The Surprising Irishness of Thomas The Tank Engine

For most people, mention of Thomas the Tank Engine conjures images from childhood of brightly coloured, moon-faced locomotives happily chugging along under guardianship of the Fat Controller. It sparks a memory of the honky-tonk theme tune and gentle Liverpudlian accent of Ringo Starr, who narrated the show’s first two series. But the adventures of Thomas and his friends began long before the animated show aired on television, in the form of a series of children’s books called The Railway Series. Delving into the original world created by Reverend Wilbert Awdry, an Anglican cleric and railway enthusiast, makes for a fascinating journey, perhaps especially for Irish readers.

The Island of Sodor: Its People, History and Railways was first published by Awdry and his brother, George, in 1987, the result of Awdry’s desire to create a ‘credible and consistent’ world for his stories.

By then, The Railway Series had enjoyed momentous success (26 books had been published since 1945), and Awdry claims he was inundated with letters ‘from readers aged eight to eighty’ who had begun asking more detailed questions about the books’ setting. He received letters, too, from ‘sharp-eyed youngsters’ pointing out that engines and buildings often looked different in different books. It was with this feedback that Awdry was prompted to examine his fictional world more closely.

Pouring over maps of the British Isles, Awdry and his brother discovered a suitable location for the Island of Sodor between the town of Barrow-in-Furness in England and the Isle of Man. They mapped it carefully, putting in hills, valleys, lakes and rivers, as well as railways and the towns and villages they served. At this stage, having ignited ‘something of an absorbing interest’ in Sodor, the pair continued to flesh out its details, markedly delving into Scots, Manx and Irish history for inspiration.

In a chapter on the Sudrian Character, Awdry notes that the island’s earliest known inhabitants were of Celtic stock, and that their language, Sudric, was a variation of the Gaelic language, Manx. He states that the difference between the languages ‘was not enough to prevent Sudrians and Manx understanding each other.’ That Manx and Sudric are understood to be mutually intelligible gives us reason to believe that Thomas the Tank’s native language likely shared similarities with Irish, too. After all, much of Manx can easily be understood by anyone with even a basic grasp of Irish, e.g.:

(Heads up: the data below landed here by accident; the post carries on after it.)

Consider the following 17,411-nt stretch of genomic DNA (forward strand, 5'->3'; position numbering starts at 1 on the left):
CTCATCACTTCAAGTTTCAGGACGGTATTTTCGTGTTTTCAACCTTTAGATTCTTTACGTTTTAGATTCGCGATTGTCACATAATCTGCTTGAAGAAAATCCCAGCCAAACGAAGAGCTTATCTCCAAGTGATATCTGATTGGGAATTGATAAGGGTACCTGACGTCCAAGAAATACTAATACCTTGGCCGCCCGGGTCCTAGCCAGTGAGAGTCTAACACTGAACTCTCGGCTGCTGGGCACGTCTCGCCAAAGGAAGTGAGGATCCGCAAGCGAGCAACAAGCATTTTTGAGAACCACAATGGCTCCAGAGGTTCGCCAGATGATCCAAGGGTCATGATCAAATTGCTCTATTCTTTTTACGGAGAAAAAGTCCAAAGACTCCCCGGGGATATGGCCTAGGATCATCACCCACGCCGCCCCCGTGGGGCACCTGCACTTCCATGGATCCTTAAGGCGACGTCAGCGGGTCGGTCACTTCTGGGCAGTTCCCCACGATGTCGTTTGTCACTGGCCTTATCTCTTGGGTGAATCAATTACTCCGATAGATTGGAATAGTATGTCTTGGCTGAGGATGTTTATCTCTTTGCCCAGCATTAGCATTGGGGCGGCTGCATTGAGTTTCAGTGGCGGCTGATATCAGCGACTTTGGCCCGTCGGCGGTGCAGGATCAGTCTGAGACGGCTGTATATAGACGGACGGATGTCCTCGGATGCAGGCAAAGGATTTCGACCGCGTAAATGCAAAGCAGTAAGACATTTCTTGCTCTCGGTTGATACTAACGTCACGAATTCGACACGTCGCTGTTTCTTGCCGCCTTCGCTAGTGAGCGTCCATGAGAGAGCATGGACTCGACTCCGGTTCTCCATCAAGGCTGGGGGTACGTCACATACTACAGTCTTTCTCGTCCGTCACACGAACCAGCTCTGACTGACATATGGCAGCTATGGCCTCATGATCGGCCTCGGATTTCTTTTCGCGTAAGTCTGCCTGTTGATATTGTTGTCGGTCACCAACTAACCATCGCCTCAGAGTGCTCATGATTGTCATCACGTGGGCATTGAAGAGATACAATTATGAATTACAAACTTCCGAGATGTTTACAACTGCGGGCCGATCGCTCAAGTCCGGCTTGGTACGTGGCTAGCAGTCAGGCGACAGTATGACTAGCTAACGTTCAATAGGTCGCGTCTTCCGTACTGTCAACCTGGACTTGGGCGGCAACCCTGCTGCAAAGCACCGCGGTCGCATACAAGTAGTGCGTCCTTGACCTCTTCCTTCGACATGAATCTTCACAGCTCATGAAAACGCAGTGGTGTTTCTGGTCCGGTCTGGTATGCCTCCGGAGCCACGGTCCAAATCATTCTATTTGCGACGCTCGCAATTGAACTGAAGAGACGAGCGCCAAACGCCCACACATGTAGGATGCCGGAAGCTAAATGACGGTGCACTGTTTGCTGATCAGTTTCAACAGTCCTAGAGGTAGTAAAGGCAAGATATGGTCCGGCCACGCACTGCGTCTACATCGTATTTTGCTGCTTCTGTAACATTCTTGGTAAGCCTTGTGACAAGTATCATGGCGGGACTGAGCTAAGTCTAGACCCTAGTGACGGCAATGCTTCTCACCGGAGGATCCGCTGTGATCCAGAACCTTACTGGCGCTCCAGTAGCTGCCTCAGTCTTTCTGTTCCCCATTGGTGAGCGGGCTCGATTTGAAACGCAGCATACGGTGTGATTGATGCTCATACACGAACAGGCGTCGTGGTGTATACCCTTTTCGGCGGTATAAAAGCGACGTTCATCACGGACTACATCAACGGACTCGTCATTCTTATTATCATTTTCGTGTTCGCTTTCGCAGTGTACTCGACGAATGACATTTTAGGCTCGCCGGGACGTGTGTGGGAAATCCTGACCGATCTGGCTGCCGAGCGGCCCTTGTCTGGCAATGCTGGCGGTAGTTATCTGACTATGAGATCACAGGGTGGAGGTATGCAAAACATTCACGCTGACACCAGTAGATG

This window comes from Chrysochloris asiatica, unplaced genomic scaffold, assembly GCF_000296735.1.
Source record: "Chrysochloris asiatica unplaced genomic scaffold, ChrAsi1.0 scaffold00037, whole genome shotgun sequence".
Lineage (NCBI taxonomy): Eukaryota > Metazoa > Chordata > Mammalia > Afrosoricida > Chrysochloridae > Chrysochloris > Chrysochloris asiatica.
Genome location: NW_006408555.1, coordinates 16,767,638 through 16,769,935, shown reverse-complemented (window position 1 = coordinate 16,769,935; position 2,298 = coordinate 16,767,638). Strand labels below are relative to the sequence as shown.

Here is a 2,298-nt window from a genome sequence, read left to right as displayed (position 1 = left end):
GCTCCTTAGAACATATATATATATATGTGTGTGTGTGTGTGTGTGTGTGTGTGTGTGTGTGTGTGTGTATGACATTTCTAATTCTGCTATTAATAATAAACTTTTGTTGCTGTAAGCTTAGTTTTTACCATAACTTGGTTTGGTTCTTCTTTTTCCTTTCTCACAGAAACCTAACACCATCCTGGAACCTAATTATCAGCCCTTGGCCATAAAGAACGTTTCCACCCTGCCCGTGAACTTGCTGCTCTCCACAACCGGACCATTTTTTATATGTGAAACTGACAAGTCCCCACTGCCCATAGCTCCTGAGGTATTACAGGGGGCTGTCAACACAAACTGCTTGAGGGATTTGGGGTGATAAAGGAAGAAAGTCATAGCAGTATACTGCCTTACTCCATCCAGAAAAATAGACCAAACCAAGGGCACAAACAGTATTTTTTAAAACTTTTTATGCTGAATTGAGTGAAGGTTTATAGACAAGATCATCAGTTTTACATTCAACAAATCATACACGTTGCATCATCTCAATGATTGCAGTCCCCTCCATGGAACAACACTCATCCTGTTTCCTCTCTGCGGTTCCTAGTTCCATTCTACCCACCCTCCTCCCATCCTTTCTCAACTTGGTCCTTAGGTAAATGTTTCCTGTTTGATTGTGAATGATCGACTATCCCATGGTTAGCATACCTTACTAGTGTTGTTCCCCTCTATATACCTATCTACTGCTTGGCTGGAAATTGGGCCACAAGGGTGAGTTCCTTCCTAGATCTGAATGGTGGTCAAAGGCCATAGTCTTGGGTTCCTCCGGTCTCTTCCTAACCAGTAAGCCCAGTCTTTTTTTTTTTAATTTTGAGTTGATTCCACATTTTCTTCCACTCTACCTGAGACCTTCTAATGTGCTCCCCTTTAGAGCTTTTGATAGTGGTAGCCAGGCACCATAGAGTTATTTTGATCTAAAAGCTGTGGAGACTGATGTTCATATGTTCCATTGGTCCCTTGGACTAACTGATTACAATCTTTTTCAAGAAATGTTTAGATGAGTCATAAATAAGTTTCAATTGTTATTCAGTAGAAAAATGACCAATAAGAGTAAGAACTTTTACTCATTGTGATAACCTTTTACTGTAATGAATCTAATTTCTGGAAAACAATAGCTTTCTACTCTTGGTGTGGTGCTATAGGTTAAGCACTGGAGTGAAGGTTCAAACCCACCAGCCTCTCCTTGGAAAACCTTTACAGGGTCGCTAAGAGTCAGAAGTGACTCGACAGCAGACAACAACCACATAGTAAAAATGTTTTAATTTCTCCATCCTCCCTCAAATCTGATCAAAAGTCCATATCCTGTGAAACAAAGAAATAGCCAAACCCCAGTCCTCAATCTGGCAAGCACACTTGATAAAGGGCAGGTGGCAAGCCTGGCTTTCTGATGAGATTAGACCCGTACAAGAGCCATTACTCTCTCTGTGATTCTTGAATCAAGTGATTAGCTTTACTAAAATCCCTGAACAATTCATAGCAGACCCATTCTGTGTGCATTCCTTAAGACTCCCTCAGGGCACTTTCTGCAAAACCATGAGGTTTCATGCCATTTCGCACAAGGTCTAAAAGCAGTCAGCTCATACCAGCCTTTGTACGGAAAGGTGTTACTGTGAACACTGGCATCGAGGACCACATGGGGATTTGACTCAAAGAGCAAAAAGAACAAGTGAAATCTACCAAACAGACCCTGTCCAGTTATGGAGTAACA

Manx: moddey (dog) / Irish: madra
Manx: Jelune (Monday) / Irish: Dé Luain
Manx: bwee (yellow) / Irish: buí
Manx: Ta mee braew (I’m fine) / Irish: Tá mé go breá
Manx: Kanys ta shiu? (how are you?) / Irish: Conas atá tú?

Further similarities with Irish can be seen in the postcolonial attitude of Sudrians towards their native language. Awdry humorously writes: ‘Throughout their long and stormy history as an appanage of one occupying power after another, Sudrians have learnt the art of putting officious and official people in their place. Though nearly all Sudrians are bilingual, nevertheless “I have no English” has been, and still is, a time honoured defense against unwanted foreign interference.”

In the chapter, People and History, Awdry introduces Sigrid, daughter of Ulf, a prominent lieutenant, and wife of Orm, son of the Lordship of Arlesdale. Described as a “lady wise and brave, as skilled with sword and bow as any man”, Sigrid sounds not unlike our own Queen Méabh, and The Saga of Sigrid not unlike the epic tale from early Irish literature, Táin Bó Cúailnge. The Saga of Sigrid tells of Sigrid going into battle and trapping an army ‘more than ten times the size of her own’ before ultimately facing defeat. It was written in 11th century Sudric (the earliest Táin manuscript was written in 11/12th century Irish) and Awdry asserts that – ‘making due allowance for poetic exaggeration customary at the period’ – it is, much like the Táin, ‘basically reliable as a historic document.’

In the same chapter, Awdry gives a detailed description of the Saints of Sodor, many of whom have explicitly Irish names (e.g. St. Ronan, St. Finan and St. Brendan) and share similarities with some of Ireland’s saints. St. Ebba of the 6th century, for example, is said to have dug a holy well whose water ‘effected many remarkable cures.’ She could easily be compared to the 6th century Irish saint, St. Deirbhile, whose own eye sight is said to have been restored by the curative water of her well in County Mayo. Meanwhile, St. Luoc, an Irish missionary of the 5th century, bears obvious resemblance to Ireland’s most prominent patron saint, St. Patrick. Awdry even claims St. Luoc is of the “St. Patrick school”. St. Luoc is said to have arrived on the shores of Suddery Bay by accident (St. Patrick’s arrival to Ireland was not exactly planned either), and preached to the natives ‘with considerable acceptance’ the message of Christianity.

The extent to which Awdry built upon his already established world in this 156 page book is  astounding, and distinguishes Sodor as one of the most richly-developed fictional landscapes in children’s literature. That Sodor bears such a striking resemblance to Ireland in terms of its history, culture and language makes it all the more enthralling. What a special thing it is to think that one could greet Thomas the Tank as Gaeilge, and that he might nod in understanding and reply!

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